An FSA is an employer-sponsored arrangement under the tax-advantaged cafeteria plan rules, created to cover medical expenses as defined under Section 213(d) of the Internal Revenue Code. While contributions to the FSA can be made by the employer or employee, they are typically made by the employee. Employees pay no federal, Social Security or (in most states) state taxes on FSA contributions. There is no IRS limit on annual FSA contributions, but most employers cap contributions at $5,000. FSA funds are subject to a "use it or lose it" provision, and must be used in the year in which they are accrued. Unused funds revert to the employer. Funds are not portable, and do not accrue interest.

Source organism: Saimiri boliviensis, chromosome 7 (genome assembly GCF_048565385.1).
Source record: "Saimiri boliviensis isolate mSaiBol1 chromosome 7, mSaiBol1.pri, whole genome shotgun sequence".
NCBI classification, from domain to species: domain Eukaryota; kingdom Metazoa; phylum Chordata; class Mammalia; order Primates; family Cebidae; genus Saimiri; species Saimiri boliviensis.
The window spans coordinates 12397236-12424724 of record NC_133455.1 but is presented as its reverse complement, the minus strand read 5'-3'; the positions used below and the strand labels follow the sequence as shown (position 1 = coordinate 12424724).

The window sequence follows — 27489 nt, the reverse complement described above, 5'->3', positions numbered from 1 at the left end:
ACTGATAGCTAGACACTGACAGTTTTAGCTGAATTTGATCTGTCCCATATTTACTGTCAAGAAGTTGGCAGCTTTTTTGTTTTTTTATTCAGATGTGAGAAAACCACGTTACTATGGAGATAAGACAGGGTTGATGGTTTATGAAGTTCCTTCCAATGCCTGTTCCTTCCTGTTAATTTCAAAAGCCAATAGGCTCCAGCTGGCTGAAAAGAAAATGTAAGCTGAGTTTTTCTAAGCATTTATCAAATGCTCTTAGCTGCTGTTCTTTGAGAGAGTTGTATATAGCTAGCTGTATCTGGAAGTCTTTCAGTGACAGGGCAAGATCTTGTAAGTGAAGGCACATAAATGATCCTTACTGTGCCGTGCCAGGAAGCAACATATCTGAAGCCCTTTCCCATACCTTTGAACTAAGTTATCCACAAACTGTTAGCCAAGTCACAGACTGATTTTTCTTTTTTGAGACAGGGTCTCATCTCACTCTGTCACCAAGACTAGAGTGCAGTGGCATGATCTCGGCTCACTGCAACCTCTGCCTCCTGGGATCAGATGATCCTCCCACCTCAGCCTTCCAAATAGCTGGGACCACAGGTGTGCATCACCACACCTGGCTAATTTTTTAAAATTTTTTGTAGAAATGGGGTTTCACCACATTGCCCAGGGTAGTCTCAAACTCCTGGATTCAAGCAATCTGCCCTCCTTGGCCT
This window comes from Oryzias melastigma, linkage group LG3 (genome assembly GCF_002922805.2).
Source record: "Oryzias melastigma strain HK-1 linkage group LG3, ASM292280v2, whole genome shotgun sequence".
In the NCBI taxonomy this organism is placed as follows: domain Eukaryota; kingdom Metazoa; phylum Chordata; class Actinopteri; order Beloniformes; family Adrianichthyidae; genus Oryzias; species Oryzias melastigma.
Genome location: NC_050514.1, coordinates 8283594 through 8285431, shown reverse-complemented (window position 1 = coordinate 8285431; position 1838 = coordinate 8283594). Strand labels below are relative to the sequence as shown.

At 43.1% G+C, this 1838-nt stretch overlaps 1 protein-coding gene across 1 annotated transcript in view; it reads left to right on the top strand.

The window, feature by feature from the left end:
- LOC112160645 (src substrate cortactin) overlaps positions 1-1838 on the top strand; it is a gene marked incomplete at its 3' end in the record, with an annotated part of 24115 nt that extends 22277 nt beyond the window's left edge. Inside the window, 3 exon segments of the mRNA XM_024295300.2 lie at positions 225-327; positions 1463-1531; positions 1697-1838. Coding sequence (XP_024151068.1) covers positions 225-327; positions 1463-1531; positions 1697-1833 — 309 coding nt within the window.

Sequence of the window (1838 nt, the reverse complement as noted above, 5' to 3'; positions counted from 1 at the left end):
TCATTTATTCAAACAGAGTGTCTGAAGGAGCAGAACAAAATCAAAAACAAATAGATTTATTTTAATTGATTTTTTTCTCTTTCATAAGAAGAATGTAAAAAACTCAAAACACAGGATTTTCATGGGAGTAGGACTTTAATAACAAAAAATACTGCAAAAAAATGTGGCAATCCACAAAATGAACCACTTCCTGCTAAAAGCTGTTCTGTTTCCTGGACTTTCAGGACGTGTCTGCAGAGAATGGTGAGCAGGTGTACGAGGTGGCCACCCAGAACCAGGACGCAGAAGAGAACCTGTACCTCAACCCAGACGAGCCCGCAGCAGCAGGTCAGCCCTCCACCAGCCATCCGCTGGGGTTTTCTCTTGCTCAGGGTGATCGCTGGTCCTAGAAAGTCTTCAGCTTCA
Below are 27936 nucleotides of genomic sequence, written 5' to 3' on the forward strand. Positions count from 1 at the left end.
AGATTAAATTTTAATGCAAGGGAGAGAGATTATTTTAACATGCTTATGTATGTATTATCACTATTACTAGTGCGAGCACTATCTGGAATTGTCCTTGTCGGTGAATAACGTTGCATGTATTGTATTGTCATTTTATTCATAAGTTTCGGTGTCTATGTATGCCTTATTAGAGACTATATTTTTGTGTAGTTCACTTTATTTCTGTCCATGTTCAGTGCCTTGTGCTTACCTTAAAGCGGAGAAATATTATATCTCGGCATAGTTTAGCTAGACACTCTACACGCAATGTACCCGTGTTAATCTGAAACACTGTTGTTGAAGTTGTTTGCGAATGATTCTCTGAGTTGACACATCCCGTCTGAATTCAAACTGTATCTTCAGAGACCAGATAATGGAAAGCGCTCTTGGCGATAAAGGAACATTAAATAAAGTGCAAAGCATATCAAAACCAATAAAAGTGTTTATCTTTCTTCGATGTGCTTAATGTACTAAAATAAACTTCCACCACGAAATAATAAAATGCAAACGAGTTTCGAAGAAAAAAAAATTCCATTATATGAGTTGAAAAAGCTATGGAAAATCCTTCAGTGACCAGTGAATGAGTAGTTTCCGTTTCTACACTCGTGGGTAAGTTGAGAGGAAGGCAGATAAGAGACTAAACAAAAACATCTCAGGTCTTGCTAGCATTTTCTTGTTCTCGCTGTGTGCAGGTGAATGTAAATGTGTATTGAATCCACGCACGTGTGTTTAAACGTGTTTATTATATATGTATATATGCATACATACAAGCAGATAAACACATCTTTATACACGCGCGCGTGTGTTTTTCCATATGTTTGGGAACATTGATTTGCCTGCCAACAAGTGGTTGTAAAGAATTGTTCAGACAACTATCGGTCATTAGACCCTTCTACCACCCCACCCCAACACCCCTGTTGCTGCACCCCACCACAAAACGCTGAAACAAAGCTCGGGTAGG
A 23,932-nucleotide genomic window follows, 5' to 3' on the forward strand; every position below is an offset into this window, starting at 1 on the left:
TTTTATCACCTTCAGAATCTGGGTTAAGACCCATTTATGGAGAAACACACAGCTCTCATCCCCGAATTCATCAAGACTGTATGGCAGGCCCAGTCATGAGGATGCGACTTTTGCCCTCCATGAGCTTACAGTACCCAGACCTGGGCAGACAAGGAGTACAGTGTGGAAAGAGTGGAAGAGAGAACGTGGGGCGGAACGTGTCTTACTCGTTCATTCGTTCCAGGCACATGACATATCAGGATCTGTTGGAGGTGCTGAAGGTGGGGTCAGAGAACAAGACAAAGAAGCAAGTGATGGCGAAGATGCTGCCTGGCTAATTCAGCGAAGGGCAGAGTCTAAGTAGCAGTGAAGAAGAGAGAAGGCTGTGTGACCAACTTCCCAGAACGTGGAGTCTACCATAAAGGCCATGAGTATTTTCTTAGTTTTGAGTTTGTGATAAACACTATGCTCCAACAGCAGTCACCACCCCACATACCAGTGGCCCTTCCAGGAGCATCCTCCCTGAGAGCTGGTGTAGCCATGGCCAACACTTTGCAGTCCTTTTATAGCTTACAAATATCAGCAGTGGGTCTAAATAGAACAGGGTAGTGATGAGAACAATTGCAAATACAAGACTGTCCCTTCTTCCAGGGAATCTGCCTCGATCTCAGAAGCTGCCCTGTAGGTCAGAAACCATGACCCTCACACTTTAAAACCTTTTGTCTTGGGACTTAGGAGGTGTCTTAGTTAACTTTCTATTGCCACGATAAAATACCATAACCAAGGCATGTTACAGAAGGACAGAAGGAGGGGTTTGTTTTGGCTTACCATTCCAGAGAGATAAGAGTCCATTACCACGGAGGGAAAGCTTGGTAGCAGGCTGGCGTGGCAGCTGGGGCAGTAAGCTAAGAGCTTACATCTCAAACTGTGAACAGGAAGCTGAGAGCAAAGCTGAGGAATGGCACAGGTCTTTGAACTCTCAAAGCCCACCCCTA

Two accounts, the health care FSA and the dependent day care FSA, which allow employees to pay certain health and dependent day care expenses with before-tax dollars.
Many flexible benefit programs include flexible spending accounts, which give employees a choice between taxable cash and nontaxable compensation in the form of payment or reimbursement of eligible, tax-favored welfare benefits. FSAs can be funded through salary reduction, employer contributions or a combination of both. Employees can purchase additional benefits, pay health insurance deductibles and co-payments, or pay for child care benefits with the money in their FSAs.